|Bernard Frize, Oma, 2007|
One of the most intriguing aspects is that the paintings are extremely difficult to penetrate. They are filled with pretty colours, and therefore, very pleasing to the eye, very easy to look at. But lingering in front of them, ironically, leads frustration. This is partly due to the hardness of the reflective finish, making them cold and completely without depth, thus not inviting contemplation of any sort. But it is also about the fact that the image reminds those of us with a desire for order and logic of a geometrical or mathematical puzzle. Frize’s process of production – which the text accompanying the exhibition focuses on, perhaps to the exclusion of other important details – is to fill one or multiple brushes with paint and then move around the canvas in a single stroke. Sometimes, Frize works with up to six people all with multiple brushes doing the same thing. Thus, our first response to the work is to use our eye to follow the movement or performance of the artist/s with their brushes before us, twisting and turning our gaze to follow the maze like patterns around the canvas. Then, all of a sudden, our eye hits a clear break in the flow of the brushes and we have to start all over again. This process of discovering patterns in the strokes, only to be frustrated, disappointed, or to find the logic disintegrate altogether, sent me moving to the next canvas in hope that I could find coherence there.
Alternatively, in a work such as Oma (2007) in which spray painted lines looking like a gridded representation of the metro map lead our eyes through a never ending maze of tunnels and secret passages, with one color turning into another, taking over the journey. But we can’t stay on the grid for long because the blurring of the lines and the resultant haze over the image are incompatible with our need for clarity and precision, for sense and reason. And so we keep moving.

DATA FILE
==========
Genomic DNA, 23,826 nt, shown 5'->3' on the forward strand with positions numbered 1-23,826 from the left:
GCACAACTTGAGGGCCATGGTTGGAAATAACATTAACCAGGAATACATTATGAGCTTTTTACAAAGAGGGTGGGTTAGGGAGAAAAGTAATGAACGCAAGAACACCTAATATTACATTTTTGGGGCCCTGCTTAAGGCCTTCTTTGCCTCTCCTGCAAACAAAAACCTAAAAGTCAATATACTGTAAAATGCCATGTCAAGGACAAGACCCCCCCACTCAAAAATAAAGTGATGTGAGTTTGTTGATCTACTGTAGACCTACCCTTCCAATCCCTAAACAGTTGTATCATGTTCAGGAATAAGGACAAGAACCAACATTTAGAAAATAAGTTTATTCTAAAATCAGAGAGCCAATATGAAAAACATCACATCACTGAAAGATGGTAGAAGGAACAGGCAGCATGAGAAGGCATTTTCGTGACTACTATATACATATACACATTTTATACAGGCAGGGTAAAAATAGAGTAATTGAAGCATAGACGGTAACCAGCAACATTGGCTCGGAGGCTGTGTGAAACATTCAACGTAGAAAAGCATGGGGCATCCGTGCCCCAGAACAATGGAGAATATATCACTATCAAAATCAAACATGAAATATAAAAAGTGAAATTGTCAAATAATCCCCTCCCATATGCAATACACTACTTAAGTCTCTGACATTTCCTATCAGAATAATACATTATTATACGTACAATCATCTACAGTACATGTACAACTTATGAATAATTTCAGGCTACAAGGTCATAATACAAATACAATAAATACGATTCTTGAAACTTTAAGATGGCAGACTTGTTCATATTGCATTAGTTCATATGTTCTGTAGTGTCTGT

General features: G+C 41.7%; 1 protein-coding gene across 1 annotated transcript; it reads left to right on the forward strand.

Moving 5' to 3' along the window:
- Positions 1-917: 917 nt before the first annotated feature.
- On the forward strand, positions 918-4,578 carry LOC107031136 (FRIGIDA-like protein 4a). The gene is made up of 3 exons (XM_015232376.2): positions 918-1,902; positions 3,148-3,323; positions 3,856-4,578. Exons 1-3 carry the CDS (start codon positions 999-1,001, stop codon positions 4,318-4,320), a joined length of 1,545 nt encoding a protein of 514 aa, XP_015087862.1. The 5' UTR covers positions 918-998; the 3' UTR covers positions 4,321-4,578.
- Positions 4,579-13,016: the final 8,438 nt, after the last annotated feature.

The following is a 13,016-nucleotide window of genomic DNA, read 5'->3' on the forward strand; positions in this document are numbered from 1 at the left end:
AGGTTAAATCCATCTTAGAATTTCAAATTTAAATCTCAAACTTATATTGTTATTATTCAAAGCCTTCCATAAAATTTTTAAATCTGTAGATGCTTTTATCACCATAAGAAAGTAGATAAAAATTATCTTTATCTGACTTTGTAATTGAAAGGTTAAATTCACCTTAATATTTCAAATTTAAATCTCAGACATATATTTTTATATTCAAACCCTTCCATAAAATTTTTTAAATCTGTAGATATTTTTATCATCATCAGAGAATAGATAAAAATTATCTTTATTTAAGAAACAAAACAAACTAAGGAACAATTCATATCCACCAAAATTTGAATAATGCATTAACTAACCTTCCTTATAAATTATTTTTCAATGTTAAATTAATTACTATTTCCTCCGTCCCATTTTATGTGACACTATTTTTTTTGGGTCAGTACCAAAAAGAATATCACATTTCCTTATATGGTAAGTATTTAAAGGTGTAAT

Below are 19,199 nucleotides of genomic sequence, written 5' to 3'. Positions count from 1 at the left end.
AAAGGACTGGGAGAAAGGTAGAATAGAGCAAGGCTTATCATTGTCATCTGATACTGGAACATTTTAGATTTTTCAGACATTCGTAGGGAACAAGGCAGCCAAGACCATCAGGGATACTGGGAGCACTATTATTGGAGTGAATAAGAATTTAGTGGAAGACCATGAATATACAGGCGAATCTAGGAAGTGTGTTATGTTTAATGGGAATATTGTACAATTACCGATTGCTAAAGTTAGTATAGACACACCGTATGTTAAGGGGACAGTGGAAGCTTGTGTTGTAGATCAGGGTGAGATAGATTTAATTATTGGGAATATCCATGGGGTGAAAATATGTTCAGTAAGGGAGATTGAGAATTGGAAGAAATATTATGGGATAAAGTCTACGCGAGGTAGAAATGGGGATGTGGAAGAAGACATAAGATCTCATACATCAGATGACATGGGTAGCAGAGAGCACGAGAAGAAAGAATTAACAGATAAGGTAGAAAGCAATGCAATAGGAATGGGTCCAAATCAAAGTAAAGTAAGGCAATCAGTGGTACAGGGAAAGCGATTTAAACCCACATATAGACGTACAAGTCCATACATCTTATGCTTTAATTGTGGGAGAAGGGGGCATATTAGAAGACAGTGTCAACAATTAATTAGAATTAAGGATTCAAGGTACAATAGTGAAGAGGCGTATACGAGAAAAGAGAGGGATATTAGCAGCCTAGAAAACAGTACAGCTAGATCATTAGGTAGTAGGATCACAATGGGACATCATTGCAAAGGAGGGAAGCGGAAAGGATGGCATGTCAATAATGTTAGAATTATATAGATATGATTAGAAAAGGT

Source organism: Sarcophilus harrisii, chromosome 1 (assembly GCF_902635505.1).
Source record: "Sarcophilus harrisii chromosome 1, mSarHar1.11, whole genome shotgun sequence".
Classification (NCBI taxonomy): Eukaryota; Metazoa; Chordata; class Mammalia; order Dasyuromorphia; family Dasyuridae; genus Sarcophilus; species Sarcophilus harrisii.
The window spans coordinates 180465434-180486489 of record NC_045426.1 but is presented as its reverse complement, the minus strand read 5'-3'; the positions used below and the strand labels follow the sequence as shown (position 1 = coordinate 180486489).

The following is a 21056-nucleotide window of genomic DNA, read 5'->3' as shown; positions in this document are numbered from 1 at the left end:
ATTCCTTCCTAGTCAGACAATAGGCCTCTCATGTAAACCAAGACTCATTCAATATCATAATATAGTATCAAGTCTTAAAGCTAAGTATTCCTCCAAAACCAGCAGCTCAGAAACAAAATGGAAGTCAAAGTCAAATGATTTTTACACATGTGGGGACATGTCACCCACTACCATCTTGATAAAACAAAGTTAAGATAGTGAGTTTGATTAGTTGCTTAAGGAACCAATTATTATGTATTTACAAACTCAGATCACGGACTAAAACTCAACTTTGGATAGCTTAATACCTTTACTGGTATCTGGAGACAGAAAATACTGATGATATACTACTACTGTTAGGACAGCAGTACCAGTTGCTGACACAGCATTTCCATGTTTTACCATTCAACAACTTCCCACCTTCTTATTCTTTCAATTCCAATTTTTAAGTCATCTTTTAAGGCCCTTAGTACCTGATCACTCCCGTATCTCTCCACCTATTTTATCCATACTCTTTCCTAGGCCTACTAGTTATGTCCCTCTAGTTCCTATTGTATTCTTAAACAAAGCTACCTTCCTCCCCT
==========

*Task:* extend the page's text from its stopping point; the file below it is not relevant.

Because of this difficulty of looking at otherwise very beautiful abstract paintings, I am beginning to enjoy Frize’s work more since I left the exhibition. Thinking back, Frize is doing many interesting things with painting as a measure of time, painting as a measure of the density of color on the end of a brush, the forces of gravity as they influence and form the unpredictability of movement of paint around a canvas. He is also playing with ideas of artistic originality, and testing the expectations we bring to painting, and the desires we project onto it. In addition, the works raise issues such as what happens with the collision of colours by accident or intention as they have moved around the painted canvas over centuries.
Lastly, the catalogue essays make interesting connections to other paintings from Chardin’s exquisite representation of the soap bubble’s reflective surface to Barnett Newman’s rearrangement of the focus of the image in his paintings. I am sure Frize has many influences, and there’s no doubt that the work engages the history of painting, particularly postwar American abstraction in interesting ways. On the level of process, application, and the unpredictable movement of paint when it is pushed around a canvas, there must be infinite connections. However, it’s also quite possible to enjoy the games Frize’s invites us to play with paintings that always outsmart us. I am now convinced enough that I will visit the concurrent exhibition of Frize’s painting at Galerie Perrotin in the Marais.